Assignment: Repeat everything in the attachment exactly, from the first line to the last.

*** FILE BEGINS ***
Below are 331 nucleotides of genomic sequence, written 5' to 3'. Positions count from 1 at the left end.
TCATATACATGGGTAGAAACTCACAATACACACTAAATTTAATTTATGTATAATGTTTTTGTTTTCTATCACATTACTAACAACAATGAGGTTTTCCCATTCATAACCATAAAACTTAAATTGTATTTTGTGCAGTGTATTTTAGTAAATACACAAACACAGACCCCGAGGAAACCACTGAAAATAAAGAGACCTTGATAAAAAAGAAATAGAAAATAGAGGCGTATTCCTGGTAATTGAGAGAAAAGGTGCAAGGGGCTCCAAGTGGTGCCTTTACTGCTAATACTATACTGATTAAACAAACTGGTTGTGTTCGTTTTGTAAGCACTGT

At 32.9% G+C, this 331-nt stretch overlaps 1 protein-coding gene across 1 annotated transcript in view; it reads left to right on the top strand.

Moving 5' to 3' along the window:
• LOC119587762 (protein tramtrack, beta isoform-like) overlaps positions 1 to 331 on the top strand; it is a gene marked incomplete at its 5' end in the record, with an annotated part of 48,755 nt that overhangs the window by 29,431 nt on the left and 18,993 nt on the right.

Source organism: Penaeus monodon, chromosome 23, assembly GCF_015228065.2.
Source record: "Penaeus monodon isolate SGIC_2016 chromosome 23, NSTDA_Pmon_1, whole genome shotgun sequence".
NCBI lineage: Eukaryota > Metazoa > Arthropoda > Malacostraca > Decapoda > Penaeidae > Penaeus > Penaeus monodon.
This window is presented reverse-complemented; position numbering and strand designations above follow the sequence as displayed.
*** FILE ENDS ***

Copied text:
Below are 331 nucleotides of genomic sequence, written 5' to 3'. Positions count from 1 at the left end.
TCATATACATGGGTAGAAACTCACAATACACACTAAATTTAATTTATGTATAATGTTTTTGTTTTCTATCACATTACTAACAACAATGAGGTTTTCCCATTCATAACCATAAAACTTAAATTGTATTTTGTGCAGTGTATTTTAGTAAATACACAAACACAGACCCCGAGGAAACCACTGAAAATAAAGAGACCTTGATAAAAAAGAAATAGAAAATAGAGGCGTATTCCTGGTAATTGAGAGAAAAGGTGCAAGGGGCTCCAAGTGGTGCCTTTACTGCTAATACTATACTGATTAAACAAACTGGTTGTGTTCGTTTTGTAAGCACTGT

At 32.9% G+C, this 331-nt stretch overlaps 1 protein-coding gene across 1 annotated transcript in view; it reads left to right on the top strand.

Moving 5' to 3' along the window:
• LOC119587762 (protein tramtrack, beta isoform-like) overlaps positions 1 to 331 on the top strand; it is a gene marked incomplete at its 5' end in the record, with an annotated part of 48,755 nt that overhangs the window by 29,431 nt on the left and 18,993 nt on the right.

Source organism: Penaeus monodon, chromosome 23, assembly GCF_015228065.2.
Source record: "Penaeus monodon isolate SGIC_2016 chromosome 23, NSTDA_Pmon_1, whole genome shotgun sequence".
NCBI lineage: Eukaryota > Metazoa > Arthropoda > Malacostraca > Decapoda > Penaeidae > Penaeus > Penaeus monodon.
This window is presented reverse-complemented; position numbering and strand designations above follow the sequence as displayed.